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    ABSTRACT: Macrotrichomonas (Cristamonadea: Parabasalia) is an anaerobic, amitochondriate flagellate symbiont of termite hindguts. It is noteworthy for being large but not structurally complex compared with other large parabasalians, and for retaining a structure similar in appearance to the undulating membrane of small flagellates closely related to cristamonads, e.g. Tritrichomonas. Here we have characterised the SSU rDNA from two species described as Macrotrichomonas: M. restis Kirby, 1942 from Neotermes jouteli and M. lighti Connell, 1932 from Paraneotermes simplicicornis. These species do not form a clade: M. lighti branches with previously characterised Macrotrichomonas sequences from Glyptotermes, while M. restis branches with the genus Metadevescovina. We examined the M. restis undulating membrane by light microscopy, scanning electron microscopy, and transmission electron microscopy, and we find common characteristics with the proximal portion of the robust recurrent flagellum of devescovinids. Altogether, we show the genus Macrotrichomonas to be polyphyletic and propose transferring M. restis to a new genus, Macrotrichomonoides. We also hypothesise that the macrotrichomonad body plan represents the ancestral state of cristamonads, from which other major forms evolved.This article is protected by copyright. All rights reserved.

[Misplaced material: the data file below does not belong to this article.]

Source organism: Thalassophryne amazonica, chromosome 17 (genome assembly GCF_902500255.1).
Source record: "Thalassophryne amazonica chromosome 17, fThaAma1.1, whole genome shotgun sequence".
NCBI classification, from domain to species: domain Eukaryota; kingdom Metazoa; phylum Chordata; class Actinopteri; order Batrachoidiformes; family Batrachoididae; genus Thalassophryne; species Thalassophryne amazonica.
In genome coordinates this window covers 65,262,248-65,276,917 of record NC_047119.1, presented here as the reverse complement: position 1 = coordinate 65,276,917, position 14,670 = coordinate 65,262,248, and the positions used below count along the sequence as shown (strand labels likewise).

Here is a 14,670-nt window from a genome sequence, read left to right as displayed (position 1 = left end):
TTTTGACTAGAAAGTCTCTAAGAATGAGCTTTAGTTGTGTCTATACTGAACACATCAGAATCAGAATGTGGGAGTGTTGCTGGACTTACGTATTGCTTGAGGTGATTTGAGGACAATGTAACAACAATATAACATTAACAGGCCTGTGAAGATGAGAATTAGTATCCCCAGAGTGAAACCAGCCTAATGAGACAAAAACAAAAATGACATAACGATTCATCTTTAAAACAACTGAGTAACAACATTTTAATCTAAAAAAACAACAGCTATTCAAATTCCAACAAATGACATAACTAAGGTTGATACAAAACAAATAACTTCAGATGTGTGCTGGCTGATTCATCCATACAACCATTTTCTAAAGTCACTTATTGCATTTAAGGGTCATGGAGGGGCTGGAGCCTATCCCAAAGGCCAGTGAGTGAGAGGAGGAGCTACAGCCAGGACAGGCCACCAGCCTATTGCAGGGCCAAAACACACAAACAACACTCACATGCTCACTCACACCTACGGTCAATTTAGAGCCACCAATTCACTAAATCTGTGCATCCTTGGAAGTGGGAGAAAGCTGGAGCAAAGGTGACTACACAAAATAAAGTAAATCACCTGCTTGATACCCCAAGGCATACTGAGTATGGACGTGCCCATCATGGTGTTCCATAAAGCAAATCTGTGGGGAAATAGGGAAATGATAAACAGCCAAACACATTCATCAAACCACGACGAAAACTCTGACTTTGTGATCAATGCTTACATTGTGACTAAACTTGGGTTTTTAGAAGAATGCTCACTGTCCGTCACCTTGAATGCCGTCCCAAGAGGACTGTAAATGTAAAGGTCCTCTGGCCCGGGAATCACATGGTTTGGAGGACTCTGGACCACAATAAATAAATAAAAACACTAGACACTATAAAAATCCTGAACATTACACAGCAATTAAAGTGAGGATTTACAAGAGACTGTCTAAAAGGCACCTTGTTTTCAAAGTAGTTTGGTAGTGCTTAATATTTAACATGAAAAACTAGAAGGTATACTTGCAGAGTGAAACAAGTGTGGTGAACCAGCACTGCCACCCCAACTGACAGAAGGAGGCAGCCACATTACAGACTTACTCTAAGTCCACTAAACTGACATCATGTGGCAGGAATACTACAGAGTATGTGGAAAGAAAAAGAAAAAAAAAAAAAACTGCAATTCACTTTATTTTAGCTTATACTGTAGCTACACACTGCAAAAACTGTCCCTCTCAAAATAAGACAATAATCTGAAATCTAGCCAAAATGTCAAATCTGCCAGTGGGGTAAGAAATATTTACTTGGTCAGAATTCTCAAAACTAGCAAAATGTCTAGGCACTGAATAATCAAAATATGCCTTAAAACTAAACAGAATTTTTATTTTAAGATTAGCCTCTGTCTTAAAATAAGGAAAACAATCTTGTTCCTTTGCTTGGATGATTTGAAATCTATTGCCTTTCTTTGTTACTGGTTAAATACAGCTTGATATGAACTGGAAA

Journal of Eukaryotic Microbiology 01/2015; · 2.16 Impact Factor
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    ABSTRACT: Kofoidia loriculata is a parabasalid symbiont inhabiting the hindgut of the lower termite Paraneotermes simplicicornis. It was initially described as a lophomonad due to its apical tuft of multiple flagella that disintegrate during cell division, but its phylogenetic relationships have not been investigated using molecular evidence. From single cell isolations, we sequenced the small subunit rRNA gene and determined that K. loriculata falls within the Cristamonadea, but is unrelated to other lophomonads. This analysis further demonstrates the polyphyly of the lophomonads and the necessity to re-assess the morphological and cellular evolution of the Cristamonadea.This article is protected by copyright. All rights reserved.